Therapies that block the action of a gene called Myc may prove useful against cancer, suggest results from a mouse study in Nature.
Myc is a regulatory gene found in normal, healthy cells. However, it is commonly overexpressed in tumours, making it a possible target for anti-cancer therapies. Gerard Evan and colleagues now show that when Myc is inhibited in a mouse model of lung cancer, early and established tumours quickly regress. Importantly, in this model Myc was not overexpressed, demonstrating that Myc might be a more general therapy target.
Critics warn that cancer therapies that block Myc could cause devastating side effects because the gene helps regenerative tissues, such as those found in skin and bone marrow, to replenish themselves. Although the mice in this study showed no overt signs of ill health or distress, bone marrow proliferation and white blood cell count were reduced, and the animals also became anaemic. However, the side effects were short lived and disappeared after two weeks, suggesting that Myc may be a viable anti-cancer target after all.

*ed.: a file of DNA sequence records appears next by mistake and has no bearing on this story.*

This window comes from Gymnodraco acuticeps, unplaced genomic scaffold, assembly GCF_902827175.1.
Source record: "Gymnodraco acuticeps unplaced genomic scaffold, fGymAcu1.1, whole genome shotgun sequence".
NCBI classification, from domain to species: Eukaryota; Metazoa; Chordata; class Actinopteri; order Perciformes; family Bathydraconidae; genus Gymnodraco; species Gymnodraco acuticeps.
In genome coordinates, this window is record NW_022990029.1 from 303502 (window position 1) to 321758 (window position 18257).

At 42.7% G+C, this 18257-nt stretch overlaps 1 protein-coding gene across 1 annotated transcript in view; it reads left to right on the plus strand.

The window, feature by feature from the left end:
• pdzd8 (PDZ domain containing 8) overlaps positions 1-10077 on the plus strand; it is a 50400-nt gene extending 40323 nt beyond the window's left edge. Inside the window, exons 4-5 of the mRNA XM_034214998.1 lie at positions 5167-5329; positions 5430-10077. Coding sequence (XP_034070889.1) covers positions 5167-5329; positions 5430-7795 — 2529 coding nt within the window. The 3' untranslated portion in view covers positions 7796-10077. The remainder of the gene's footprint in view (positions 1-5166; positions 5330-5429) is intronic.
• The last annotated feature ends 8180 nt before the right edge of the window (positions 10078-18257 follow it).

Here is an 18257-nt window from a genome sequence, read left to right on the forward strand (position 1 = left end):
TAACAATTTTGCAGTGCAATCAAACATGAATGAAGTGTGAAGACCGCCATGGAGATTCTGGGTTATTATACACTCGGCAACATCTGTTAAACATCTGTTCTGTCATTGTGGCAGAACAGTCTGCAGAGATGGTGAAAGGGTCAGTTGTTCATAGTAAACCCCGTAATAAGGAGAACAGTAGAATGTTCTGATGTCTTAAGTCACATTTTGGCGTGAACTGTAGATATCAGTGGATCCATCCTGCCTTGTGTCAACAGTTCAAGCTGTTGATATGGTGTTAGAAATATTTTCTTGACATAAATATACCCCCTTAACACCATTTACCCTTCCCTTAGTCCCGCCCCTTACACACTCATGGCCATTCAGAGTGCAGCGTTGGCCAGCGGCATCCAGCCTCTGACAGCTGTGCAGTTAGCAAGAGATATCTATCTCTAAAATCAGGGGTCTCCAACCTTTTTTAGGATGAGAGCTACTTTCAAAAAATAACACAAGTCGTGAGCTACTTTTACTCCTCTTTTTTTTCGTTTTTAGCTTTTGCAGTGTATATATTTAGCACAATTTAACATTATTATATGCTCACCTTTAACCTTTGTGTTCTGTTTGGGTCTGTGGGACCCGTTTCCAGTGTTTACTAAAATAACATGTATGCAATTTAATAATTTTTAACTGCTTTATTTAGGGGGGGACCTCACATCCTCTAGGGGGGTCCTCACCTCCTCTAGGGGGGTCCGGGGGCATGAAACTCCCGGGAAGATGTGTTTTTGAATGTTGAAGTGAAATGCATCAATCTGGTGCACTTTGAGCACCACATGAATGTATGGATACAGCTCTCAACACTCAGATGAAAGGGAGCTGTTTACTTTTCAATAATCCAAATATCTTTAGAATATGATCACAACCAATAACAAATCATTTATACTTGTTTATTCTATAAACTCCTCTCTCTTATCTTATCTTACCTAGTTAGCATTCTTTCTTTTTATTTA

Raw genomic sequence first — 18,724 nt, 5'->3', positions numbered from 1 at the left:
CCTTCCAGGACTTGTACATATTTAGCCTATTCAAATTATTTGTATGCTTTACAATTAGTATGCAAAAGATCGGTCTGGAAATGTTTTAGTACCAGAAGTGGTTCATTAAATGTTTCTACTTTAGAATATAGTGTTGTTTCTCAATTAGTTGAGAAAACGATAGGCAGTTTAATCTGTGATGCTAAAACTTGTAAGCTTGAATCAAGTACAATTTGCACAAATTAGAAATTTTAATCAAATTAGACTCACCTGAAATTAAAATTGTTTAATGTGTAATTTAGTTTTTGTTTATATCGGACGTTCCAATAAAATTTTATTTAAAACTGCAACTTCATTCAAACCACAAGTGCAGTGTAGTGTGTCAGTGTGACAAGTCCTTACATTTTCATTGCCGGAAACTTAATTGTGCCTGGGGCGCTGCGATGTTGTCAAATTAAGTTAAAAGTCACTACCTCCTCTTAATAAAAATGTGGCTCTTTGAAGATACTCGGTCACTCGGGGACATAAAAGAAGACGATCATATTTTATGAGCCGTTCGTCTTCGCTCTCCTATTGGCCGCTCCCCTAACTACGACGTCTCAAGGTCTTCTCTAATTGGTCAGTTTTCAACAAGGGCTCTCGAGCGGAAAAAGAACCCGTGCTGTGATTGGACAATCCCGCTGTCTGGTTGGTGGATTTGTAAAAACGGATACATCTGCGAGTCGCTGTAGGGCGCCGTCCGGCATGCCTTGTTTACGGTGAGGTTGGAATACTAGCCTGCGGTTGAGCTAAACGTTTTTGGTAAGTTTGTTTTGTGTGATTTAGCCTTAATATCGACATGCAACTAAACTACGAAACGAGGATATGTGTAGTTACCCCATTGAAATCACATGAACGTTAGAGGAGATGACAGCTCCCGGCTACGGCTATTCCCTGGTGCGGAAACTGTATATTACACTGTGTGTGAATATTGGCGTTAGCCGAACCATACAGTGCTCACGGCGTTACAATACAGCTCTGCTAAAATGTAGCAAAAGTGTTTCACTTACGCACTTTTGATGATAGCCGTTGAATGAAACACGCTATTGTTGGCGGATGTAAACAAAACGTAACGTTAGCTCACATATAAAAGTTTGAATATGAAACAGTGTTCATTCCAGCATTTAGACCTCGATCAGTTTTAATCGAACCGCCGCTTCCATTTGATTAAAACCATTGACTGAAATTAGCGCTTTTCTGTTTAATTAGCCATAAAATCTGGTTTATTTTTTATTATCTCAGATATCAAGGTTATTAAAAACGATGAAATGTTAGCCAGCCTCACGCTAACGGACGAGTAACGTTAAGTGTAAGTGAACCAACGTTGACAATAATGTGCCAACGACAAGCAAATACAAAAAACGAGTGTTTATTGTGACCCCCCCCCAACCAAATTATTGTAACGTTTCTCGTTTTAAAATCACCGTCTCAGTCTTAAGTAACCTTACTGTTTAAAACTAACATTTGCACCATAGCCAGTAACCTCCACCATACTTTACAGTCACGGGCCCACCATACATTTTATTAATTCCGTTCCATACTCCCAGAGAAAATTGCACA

Gerard Evan (University of California, San Francisco, CA, USA)
Abstract available online.
(C) Nature press release.
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